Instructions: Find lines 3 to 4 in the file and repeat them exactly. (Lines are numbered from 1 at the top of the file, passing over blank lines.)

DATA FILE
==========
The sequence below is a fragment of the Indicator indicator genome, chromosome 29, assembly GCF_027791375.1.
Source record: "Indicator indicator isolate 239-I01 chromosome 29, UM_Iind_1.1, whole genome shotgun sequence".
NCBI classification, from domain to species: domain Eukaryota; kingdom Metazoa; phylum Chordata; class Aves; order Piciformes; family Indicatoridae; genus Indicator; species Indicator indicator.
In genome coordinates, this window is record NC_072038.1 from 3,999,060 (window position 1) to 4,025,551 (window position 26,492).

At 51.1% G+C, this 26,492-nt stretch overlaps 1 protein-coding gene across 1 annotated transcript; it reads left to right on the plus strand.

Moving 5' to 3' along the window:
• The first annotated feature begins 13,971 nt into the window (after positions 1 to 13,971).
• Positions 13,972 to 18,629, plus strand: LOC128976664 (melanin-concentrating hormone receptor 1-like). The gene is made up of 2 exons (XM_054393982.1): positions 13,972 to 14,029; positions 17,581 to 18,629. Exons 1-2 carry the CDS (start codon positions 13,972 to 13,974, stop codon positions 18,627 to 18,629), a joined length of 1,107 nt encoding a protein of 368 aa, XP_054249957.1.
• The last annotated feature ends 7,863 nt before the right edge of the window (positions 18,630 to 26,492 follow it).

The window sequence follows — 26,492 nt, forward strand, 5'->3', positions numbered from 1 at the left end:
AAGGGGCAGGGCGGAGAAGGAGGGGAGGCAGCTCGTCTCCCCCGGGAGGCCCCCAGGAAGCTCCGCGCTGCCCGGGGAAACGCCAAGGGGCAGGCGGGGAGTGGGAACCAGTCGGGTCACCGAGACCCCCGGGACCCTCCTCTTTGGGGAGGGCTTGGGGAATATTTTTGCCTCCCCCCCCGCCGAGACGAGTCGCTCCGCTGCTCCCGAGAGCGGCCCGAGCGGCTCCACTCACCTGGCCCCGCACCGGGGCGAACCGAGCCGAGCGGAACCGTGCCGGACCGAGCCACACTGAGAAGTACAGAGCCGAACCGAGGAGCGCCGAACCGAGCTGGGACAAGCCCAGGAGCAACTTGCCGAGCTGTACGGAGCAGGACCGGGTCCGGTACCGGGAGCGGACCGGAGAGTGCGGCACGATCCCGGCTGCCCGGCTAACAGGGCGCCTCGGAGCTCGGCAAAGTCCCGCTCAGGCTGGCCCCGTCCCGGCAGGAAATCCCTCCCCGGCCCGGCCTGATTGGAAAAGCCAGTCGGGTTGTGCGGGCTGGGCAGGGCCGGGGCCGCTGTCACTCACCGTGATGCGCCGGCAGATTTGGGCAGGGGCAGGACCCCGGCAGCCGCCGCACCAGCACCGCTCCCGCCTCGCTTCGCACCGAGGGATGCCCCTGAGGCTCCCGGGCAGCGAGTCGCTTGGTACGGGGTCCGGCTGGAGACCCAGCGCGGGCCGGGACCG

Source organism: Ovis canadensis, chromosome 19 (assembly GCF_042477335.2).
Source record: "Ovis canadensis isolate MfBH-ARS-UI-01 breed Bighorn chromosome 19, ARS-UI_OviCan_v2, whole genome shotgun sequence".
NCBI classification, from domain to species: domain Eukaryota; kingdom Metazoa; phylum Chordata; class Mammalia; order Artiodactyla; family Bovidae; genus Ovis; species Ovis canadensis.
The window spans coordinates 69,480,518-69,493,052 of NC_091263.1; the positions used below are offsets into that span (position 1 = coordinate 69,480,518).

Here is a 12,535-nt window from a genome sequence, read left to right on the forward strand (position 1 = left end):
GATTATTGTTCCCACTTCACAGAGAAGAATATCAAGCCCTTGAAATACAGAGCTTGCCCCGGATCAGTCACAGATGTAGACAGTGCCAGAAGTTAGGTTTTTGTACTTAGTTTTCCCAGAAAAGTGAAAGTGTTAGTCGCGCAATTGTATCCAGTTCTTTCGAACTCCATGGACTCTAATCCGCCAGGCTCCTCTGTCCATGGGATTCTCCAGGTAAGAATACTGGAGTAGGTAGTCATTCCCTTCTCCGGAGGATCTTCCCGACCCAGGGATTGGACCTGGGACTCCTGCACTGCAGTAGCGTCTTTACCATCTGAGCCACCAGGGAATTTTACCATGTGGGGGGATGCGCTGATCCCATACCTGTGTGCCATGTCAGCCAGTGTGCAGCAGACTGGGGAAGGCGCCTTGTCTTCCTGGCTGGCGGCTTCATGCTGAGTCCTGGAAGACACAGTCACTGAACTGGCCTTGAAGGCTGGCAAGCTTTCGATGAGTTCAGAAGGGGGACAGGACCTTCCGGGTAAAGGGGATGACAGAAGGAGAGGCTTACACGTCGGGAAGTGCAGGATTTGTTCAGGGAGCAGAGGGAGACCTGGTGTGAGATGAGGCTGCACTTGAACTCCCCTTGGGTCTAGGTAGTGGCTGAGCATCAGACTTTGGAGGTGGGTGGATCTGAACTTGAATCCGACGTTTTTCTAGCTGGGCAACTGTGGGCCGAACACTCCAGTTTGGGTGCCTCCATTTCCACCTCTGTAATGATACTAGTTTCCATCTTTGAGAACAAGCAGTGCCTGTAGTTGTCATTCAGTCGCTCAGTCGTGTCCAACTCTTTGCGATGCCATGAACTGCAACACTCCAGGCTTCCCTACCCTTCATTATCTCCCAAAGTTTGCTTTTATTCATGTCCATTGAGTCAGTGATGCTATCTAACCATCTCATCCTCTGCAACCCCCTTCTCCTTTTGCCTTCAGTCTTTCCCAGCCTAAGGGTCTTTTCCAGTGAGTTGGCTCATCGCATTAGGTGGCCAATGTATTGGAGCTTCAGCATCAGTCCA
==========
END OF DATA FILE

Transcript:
NCBI classification, from domain to species: domain Eukaryota; kingdom Metazoa; phylum Chordata; class Aves; order Piciformes; family Indicatoridae; genus Indicator; species Indicator indicator.
In genome coordinates, this window is record NC_072038.1 from 3,999,060 (window position 1) to 4,025,551 (window position 26,492).